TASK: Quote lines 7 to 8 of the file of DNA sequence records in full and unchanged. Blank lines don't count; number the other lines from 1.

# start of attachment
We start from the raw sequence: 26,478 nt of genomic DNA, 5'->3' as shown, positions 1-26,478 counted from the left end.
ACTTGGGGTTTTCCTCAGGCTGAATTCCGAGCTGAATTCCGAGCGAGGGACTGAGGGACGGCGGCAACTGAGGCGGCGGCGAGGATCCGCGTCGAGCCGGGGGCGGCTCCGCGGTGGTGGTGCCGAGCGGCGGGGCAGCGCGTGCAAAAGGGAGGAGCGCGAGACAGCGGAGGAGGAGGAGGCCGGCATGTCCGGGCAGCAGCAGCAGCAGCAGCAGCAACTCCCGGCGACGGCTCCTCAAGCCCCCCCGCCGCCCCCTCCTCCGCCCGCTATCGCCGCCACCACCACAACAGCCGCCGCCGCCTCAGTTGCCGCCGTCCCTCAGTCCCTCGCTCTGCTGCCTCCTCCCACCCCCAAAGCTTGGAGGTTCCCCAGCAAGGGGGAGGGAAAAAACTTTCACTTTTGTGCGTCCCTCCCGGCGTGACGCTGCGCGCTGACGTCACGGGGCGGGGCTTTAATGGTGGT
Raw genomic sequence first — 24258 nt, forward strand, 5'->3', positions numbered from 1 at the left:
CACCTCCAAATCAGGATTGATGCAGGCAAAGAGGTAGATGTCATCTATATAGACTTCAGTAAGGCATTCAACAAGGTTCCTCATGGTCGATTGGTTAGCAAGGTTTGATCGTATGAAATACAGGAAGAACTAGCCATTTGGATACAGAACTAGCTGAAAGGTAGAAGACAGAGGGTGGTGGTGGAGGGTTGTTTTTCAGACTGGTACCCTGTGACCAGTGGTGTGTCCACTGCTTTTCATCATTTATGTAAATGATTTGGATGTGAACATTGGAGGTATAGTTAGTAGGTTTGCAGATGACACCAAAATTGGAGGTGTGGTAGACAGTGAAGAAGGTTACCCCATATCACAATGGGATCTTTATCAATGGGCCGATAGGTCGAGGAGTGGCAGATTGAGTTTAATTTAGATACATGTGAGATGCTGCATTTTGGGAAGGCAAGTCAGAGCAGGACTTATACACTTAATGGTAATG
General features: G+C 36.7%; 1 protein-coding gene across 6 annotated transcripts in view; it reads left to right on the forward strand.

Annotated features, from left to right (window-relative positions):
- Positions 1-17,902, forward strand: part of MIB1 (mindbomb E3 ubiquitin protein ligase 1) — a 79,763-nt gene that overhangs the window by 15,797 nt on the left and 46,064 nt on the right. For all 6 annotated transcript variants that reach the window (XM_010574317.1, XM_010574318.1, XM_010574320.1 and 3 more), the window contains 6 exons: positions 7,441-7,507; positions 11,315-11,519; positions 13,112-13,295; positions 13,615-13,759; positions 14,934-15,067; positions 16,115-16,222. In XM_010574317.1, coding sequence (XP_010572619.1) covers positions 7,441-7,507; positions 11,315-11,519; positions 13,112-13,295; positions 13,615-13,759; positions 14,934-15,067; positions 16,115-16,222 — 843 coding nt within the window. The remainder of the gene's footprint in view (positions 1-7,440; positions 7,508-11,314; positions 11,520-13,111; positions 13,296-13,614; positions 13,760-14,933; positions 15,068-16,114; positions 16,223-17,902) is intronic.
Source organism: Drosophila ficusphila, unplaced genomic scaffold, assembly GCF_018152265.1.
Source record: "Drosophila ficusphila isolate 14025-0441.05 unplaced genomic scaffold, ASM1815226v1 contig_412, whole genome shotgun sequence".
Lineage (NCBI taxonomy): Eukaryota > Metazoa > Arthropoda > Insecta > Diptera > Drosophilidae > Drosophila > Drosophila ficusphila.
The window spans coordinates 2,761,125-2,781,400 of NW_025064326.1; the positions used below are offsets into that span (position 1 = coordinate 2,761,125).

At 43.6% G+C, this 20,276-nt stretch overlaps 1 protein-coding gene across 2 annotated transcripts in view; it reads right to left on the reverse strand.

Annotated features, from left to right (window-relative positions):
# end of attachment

- Positions 1-17,902, forward strand: part of MIB1 (mindbomb E3 ubiquitin protein ligase 1) — a 79,763-nt gene that overhangs the window by 15,797 nt on the left and 46,064 nt on the right. For all 6 annotated transcript variants that reach the window (XM_010574317.1, XM_010574318.1, XM_010574320.1 and 3 more), the window contains 6 exons: positions 7,441-7,507; positions 11,315-11,519; positions 13,112-13,295; positions 13,615-13,759; positions 14,934-15,067; positions 16,115-16,222. In XM_010574317.1, coding sequence (XP_010572619.1) covers positions 7,441-7,507; positions 11,315-11,519; positions 13,112-13,295; positions 13,615-13,759; positions 14,934-15,067; positions 16,115-16,222 — 843 coding nt within the window. The remainder of the gene's footprint in view (positions 1-7,440; positions 7,508-11,314; positions 11,520-13,111; positions 13,296-13,614; positions 13,760-14,933; positions 15,068-16,114; positions 16,223-17,902) is intronic.
Source organism: Drosophila ficusphila, unplaced genomic scaffold, assembly GCF_018152265.1.